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Tipsheet

Arrests Suspended for Burglary, Narcotics, Prostitution, Other 'Non-Violent' Offenses in Philadelphia

AP Photo/Matt Rourke

Police in Philadelphia, Pennsylvania on Tuesday suspended arrests for what they consider to be low-level offenses and violations late in the day.

The Fraternal Order of Police announced that they would not be making arrests for vandalism, prostitution, narcotics offenses, burglary, theft, economic fraud, stolen cars, and outstanding bench warrants following the closure of Philadelphia courts until at least April 1. 

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Commissioner Danielle Outlaw made Philadelphia police commanders aware that such arrests would be delayed unless the officers involved felt that the offender was a danger to themselves or others. A statement released to police during Tuesday's roll call said, "if an officer believes that releasing the offender would pose a threat to public safety, the officer will notify a supervisor." The statement also outlined the protocol for maintaining safe social distances in the performance of duty while interacting with the public and each other. 

The decision was made amid fears that the closed Philadelphia courts would prevent such offenders from receiving speedy justice, keeping them incarcerated without a hearing for an unknown amount of time. Concerns about overcrowding jails also factored into the decision. "The directive was released to keep officers safe during this public-health crisis," John McNesby, FOP president of Lodge 5 said. "Meanwhile, violent offenders will be arrested and processed with the guidance of a police supervisor."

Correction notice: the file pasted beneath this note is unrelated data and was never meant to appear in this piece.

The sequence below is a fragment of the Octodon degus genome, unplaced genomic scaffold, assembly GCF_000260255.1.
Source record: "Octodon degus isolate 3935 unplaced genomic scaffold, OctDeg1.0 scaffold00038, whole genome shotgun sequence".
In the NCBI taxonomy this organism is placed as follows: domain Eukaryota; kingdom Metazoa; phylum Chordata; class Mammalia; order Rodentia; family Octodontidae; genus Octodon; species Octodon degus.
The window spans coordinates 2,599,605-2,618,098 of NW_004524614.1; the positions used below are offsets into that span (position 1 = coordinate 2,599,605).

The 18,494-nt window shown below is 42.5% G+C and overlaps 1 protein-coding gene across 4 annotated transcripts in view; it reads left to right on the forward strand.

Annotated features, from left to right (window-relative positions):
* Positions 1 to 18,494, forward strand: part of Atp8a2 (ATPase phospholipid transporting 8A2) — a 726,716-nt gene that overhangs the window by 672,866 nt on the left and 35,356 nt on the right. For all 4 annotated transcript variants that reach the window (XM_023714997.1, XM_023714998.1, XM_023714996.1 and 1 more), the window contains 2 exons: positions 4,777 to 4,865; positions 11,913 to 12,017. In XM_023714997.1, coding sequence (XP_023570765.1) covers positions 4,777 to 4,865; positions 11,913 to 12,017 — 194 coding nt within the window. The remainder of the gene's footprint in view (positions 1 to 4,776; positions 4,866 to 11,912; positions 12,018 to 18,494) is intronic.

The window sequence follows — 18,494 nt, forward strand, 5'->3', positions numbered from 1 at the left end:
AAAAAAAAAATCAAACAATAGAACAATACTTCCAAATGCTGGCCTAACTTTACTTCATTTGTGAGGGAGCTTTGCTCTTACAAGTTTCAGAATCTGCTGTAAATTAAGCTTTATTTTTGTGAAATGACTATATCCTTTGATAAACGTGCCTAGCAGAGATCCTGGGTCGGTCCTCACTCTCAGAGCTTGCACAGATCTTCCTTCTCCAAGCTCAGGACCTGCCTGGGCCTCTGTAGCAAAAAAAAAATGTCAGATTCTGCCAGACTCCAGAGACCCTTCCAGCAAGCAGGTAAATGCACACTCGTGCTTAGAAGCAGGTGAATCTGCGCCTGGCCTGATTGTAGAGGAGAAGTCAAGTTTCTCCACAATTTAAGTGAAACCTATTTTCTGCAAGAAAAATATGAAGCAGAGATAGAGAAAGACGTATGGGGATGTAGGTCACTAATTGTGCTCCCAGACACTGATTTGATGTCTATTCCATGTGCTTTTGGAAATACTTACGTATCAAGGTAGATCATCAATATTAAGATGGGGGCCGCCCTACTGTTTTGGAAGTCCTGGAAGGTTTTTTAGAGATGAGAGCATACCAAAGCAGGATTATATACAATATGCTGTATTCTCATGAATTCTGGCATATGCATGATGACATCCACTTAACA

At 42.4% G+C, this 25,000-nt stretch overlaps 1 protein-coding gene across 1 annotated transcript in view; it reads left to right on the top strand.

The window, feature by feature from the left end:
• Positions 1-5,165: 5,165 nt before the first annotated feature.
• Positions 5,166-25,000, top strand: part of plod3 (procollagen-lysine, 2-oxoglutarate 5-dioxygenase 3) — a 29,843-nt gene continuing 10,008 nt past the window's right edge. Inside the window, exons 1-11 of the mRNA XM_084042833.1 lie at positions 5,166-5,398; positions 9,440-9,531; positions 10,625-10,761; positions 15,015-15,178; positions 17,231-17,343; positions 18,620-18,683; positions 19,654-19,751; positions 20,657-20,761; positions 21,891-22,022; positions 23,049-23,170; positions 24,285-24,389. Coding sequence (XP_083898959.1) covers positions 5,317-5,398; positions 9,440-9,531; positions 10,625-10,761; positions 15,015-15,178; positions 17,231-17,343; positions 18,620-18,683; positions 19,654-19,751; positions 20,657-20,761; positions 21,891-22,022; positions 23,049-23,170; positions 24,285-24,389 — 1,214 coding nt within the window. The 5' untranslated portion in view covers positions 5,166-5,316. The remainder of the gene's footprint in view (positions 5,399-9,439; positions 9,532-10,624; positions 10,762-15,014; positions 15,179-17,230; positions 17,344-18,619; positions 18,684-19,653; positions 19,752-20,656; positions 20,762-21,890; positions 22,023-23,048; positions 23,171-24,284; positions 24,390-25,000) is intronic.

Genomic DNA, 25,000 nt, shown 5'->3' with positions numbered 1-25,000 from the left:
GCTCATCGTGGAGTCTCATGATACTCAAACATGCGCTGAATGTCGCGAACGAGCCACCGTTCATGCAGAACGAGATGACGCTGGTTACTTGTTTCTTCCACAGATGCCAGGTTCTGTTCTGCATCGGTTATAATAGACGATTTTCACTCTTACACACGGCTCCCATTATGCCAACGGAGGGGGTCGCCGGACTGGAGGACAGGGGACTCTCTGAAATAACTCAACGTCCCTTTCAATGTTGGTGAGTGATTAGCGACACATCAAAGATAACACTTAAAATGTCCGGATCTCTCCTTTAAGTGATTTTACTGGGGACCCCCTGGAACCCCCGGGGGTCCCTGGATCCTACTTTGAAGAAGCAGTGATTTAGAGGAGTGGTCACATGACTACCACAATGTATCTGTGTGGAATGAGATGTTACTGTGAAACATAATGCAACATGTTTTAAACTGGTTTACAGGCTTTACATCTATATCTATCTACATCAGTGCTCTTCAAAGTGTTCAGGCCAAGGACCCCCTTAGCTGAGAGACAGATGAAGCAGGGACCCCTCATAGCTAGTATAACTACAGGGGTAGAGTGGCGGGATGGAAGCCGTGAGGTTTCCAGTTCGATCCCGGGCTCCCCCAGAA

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Some felt that the choice was counterintuitive, considering the already heightened tension throughout the nation. Two not-for-profit bail funds had already posted bail for more than three dozen incarcerated individuals in light of the pandemic, giving them gift cards and transit passes as they were released from jail. 

Some were critical of the decision not to enforce arrests for "low-level" offenses, citing a potential addition to an already chaotic time. "At a time when people are feeling very insecure, this seems like an incredibly bad idea," said journalist Noah Rothman. 

Los Angeles has released some prisoners early due to concern that the Wuhan coronavirus could invade the prison system and spread quickly. "Our population within our jails is a vulnerable population just by who they are, where they are located, so we're protecting that population from potential exposure," L.A. Sheriff Alex Villanueva said. The police department in Los Angeles also said that they will be making fewer arrests, but declined to qualify which offenses were exempt from incarceration. 

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New York City and other cities across the country have floated similar ideas of lessening criminal policing on the street in order to curb the spread of the virus within prison walls and avoid lengthy jail time without court hearings. 

Cuyahoga County in Ohio, which includes Cleveland, the state's second-most populous city had also moved to release hundreds of inmates to avoid a potential Wuhan virus catastrophe in the jail system. A special session held by elected judges resulted in some cases being granted an expedited closure while some inmates were moved to state prisons and others were released.

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